LinkedIn's course recommendation system framework

7. Targeted marketing

Targeted ads represent the step before recommendation systems in the routing journey to guide prospective students towards the learning experience that best meets their needs. With the same process adopted by the aforementioned engines, data analytics software can peer into user data collected from social media and other sources to identify learners potentially interested in specific services, be it elearning platforms or private educational institutions, and target them with personalized ads to promote subscriptions and matriculations, respectively.

Here are the results of an ML-based analytical solution adopted by a private nonprofit university and reported by McKinsey:

Conversion rates of an ML-based targeted marketing solution

8. Real-time translation

Breaking down language barriers to broaden the reach of an educational program and promote inclusivity has never been easier, thanks to the availability of real-time NLP-based translation and transcription solutions. Tools like Azure Cognitive Services Translator and Presentation Translator, as the name suggests, can easily translate video lessons, papers, and other types of eLearning content in real time to make your educational services available to a global audience.

9. Augmented and virtual reality

Fuelling technologies such as AR and VR in education, ML-powered computer vision is paving the way for gamification of the learning experience. Educational software embracing this innovative approach can range from kid-friendly apps, which combine physical play items and virtual environments, to eLearning solutions designed to help professionals train with digital simulations.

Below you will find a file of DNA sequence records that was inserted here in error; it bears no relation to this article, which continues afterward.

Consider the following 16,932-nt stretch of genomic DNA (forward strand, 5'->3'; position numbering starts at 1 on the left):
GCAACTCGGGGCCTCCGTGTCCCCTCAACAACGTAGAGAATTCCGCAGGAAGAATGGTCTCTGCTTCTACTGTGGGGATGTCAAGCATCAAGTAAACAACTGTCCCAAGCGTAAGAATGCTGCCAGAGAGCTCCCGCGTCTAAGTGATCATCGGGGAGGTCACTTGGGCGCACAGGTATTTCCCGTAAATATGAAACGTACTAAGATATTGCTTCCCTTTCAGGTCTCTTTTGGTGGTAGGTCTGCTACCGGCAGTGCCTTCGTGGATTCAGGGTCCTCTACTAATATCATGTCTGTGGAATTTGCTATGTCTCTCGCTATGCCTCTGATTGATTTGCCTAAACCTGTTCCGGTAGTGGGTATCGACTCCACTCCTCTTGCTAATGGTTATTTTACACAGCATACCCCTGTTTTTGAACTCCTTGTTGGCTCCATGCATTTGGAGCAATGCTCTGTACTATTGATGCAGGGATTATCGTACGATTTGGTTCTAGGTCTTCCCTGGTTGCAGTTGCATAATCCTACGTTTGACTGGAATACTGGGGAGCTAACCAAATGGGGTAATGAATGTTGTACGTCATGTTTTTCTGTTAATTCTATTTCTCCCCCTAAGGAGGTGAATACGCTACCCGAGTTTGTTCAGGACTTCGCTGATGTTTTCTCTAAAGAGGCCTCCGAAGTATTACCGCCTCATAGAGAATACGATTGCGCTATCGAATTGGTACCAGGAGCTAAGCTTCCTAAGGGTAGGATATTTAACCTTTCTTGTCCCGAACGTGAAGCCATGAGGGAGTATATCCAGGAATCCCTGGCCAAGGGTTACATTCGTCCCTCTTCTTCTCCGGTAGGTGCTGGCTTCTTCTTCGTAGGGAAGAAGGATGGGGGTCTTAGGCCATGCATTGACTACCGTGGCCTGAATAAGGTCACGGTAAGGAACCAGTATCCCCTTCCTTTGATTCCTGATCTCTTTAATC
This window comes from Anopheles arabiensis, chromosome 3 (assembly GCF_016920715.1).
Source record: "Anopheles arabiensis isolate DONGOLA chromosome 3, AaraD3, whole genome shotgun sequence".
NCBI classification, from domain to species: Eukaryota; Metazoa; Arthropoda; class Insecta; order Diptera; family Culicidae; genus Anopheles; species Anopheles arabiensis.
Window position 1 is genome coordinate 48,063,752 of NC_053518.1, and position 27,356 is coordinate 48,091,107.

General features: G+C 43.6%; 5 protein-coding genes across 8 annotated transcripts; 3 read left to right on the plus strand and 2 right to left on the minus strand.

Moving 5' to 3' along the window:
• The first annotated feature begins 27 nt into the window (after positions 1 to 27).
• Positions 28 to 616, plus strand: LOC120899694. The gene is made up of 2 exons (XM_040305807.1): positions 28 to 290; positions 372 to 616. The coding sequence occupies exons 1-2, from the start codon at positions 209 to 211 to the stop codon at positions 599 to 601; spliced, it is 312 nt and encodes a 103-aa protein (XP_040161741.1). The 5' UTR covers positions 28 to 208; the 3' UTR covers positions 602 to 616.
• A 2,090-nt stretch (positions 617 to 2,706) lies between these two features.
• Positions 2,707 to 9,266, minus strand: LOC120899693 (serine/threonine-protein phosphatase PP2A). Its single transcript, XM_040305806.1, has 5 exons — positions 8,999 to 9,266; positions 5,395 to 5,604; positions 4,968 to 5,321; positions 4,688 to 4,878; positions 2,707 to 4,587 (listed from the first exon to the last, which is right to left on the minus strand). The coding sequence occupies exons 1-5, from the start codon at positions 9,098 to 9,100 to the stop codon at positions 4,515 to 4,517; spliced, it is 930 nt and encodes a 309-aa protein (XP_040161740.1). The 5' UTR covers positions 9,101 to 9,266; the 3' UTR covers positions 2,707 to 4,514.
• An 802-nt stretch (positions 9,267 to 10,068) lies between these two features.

AR training platform developed by Itransition for an oil enterprise

10. Corporate training platforms

The modern challenges faced by professionals and corporations as a whole, including faster innovation cycles, higher workforce mobility, and a general shortage of specialized talent, are fostering the adoption of ML-powered EdTech solutions in the workplace.

Several online platforms specifically designed for corporate eLearning, such as SAP learning hub, LinkedIn Learning, and AstraZeneca's mentoring portal, have already implemented a mix of the aforementioned tools. Among them, we may find chatbots to moderate learning communities, adaptive learning features to offer tailored mentoring programs, and data analytics systems to optimize training budget planning, calculate the ROI of your training initiatives, and assess your workforce expertise to configure suitable upskilling plans.

ML-powered eLearning apps and platforms

Following the rise of eLearning, further catalyzed by two years of social distancing, the education sector has experienced a proliferation of apps and platforms that allow both individual users to study at their own pace and learning groups to interact in a highly collaborative virtual environment. Here are a few examples of online tools leveraging machine learning for a variety of different functions:

ALEKS

ALEKS

Powered by semi-supervised ML algorithms, McGraw-Hill's tutoring and assessment platform can frame students' knowledge and learning patterns based on test results and other parameters, therefore providing them with tailored learning modules while offering timely feedback on their progress to parents and educators.

Course Hero

Course Hero

This AWS-based eLearning platform offers a fully personalized learning experience by tapping into Amazon's machine learning-focused services. It also includes features such as smart content search and ML-based fraud detection to supervise content uploading and detect spam and copyright infringements.

LinkedIn

LinkedIn

Along with its well-known features for networking and recruiting, the leading employment-oriented social network also encompasses LinkedIn Learning, an online education platform providing professionals with personalized course suggestions thanks to its ML-based recommendation engine.